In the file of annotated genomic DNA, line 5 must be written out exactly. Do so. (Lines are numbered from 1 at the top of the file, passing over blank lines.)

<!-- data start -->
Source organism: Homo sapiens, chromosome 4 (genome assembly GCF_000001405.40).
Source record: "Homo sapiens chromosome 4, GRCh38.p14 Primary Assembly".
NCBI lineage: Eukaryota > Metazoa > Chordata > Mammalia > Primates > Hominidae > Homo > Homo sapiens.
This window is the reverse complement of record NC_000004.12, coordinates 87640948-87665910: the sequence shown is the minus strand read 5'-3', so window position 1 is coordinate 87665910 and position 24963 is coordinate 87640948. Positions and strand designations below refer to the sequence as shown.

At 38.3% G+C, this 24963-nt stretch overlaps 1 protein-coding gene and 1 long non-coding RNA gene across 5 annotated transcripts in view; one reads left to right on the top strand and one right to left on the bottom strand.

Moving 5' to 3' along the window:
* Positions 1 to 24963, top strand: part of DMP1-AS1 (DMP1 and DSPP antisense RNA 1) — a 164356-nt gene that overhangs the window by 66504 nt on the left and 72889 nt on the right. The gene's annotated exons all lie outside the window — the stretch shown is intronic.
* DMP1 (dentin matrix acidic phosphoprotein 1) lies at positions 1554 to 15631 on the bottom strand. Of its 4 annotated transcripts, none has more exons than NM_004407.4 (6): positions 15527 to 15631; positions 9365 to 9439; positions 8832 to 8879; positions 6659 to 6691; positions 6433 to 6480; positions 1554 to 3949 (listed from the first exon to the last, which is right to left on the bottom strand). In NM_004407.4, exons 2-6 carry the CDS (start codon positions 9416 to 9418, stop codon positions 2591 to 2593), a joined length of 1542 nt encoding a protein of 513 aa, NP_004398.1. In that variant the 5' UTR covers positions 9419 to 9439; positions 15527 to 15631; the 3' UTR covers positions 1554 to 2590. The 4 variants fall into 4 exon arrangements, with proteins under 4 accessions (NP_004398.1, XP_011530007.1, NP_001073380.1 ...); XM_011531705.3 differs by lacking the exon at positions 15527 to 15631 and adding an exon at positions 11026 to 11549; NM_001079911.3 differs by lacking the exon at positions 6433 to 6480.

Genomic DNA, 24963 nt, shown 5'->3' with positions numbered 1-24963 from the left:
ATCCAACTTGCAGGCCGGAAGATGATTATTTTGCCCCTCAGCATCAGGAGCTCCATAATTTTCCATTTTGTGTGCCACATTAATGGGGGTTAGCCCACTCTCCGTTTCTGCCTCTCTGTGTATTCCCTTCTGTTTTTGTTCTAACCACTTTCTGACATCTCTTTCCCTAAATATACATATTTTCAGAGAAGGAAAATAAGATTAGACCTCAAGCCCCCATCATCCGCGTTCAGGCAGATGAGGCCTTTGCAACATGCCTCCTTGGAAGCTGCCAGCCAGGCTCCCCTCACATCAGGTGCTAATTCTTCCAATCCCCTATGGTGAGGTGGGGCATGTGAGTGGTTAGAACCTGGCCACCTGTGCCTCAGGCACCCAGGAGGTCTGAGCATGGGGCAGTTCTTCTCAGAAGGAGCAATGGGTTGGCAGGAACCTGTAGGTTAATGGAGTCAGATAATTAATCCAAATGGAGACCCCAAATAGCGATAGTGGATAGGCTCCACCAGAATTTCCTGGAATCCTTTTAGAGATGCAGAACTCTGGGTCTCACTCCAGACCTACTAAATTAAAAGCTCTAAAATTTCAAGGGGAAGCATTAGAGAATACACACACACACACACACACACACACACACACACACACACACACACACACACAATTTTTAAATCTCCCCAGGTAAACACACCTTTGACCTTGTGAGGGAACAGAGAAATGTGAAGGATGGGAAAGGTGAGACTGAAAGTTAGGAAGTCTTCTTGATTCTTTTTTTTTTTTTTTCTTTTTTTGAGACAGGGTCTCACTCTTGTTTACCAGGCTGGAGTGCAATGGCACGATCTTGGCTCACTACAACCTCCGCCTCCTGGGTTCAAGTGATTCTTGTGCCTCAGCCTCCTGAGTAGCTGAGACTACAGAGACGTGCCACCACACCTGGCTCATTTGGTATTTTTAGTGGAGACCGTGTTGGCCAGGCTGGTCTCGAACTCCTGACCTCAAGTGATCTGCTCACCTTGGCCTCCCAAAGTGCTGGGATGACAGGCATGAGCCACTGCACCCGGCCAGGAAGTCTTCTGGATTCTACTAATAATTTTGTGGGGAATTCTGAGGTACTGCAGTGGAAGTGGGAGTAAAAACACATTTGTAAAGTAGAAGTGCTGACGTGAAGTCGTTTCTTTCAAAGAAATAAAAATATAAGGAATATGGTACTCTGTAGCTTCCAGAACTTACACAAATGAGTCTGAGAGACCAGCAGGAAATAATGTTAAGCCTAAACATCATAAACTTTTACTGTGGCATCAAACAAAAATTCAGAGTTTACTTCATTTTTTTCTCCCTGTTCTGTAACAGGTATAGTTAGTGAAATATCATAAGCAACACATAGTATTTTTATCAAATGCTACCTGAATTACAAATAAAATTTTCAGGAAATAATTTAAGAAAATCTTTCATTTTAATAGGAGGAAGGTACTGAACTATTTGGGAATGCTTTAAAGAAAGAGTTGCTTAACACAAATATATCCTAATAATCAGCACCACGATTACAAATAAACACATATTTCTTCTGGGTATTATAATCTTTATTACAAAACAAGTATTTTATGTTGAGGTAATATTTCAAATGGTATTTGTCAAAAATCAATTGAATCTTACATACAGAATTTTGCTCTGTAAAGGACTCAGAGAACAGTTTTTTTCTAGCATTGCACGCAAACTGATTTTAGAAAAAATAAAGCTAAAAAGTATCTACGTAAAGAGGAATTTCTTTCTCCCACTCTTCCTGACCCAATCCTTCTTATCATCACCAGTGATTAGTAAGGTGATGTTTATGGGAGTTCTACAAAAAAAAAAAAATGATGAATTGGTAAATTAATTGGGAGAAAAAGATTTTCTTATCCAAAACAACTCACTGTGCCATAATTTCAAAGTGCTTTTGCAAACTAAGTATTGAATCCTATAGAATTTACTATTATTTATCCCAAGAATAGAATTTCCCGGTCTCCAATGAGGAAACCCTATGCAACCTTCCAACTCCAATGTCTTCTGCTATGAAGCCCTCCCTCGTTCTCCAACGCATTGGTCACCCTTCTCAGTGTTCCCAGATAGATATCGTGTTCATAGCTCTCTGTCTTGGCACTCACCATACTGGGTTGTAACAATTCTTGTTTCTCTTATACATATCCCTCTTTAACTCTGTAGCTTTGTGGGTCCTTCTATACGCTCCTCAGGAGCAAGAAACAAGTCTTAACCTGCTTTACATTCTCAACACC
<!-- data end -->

At 38.3% G+C, this 24963-nt stretch overlaps 1 protein-coding gene and 1 long non-coding RNA gene across 5 annotated transcripts in view; one reads left to right on the top strand and one right to left on the bottom strand.